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  23. Again, I'm on the edge here. Dice are cool. It delights me that if I could round off the triangle sides on the rhombicuboctahedron, I could get an 18-sider. But the value drops off real quickly; the six dice of D&D seems like a nice number. That's more than enough to make outsiders notice the different dice. If you could get other dice easily, then eight dice could work. But six dice already means I'm scrabbling around some times to find a d8 when I need it. Another five dice adds complexity without much gain. And if I can't buy them to match my steel set, or my opalescent ruby set, there goes a lot of the fun.

    I agree that you make a post hoc ergo propter hoc error. The Model T is not the optimal car, despite being the most popular one until the VW Bug. And it's likely the VW Bug made its niche because of features its competitors couldn't copy and would have failed had they tried.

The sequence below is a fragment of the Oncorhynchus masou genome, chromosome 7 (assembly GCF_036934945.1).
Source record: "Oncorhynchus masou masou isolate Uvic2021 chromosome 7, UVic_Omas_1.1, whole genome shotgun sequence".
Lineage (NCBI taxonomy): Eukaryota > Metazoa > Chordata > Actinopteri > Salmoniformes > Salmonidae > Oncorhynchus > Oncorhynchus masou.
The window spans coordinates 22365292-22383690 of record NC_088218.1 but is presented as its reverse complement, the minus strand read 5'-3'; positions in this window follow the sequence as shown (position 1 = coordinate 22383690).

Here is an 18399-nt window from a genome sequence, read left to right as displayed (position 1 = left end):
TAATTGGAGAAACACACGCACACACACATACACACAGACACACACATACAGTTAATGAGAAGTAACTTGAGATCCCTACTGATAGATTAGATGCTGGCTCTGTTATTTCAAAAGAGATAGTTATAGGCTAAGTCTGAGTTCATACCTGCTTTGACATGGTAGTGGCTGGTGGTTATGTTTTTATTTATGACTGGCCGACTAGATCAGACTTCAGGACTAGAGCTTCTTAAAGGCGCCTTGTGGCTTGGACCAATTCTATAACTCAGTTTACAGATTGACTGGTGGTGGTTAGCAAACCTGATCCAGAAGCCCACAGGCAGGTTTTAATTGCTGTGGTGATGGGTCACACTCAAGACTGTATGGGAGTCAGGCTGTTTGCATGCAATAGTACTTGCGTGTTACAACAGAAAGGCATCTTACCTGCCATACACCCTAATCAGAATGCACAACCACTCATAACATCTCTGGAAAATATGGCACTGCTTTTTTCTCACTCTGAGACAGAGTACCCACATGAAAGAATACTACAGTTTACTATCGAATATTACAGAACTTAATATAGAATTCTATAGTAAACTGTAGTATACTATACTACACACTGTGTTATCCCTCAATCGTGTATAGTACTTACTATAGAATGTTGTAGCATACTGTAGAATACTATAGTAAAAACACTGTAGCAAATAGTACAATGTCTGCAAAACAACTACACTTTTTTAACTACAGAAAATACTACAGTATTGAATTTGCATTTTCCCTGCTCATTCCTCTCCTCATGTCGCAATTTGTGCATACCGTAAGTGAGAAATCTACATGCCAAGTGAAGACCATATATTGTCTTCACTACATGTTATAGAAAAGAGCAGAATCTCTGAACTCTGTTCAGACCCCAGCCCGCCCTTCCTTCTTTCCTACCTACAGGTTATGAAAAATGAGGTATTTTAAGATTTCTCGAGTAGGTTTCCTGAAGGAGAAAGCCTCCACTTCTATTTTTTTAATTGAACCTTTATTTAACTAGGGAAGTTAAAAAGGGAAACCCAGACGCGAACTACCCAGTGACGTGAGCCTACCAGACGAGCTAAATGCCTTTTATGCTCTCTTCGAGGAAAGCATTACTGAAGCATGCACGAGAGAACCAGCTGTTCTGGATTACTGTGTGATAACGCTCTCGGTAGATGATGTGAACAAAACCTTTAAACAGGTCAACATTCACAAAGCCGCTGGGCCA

One die type can be fun, if there's enough of them. Tossing 27 d6s at points can be great fun.

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  24. I'll admit to being a lover of dice for many of the same reasons as James. But not as far as the game itself. Eh? I'll explain...

    I do love the cool, colorful, weirdly shaped little buggers from an aesthic angle. I collect them, or did, and have numerous sets that I periodically pull out and look at.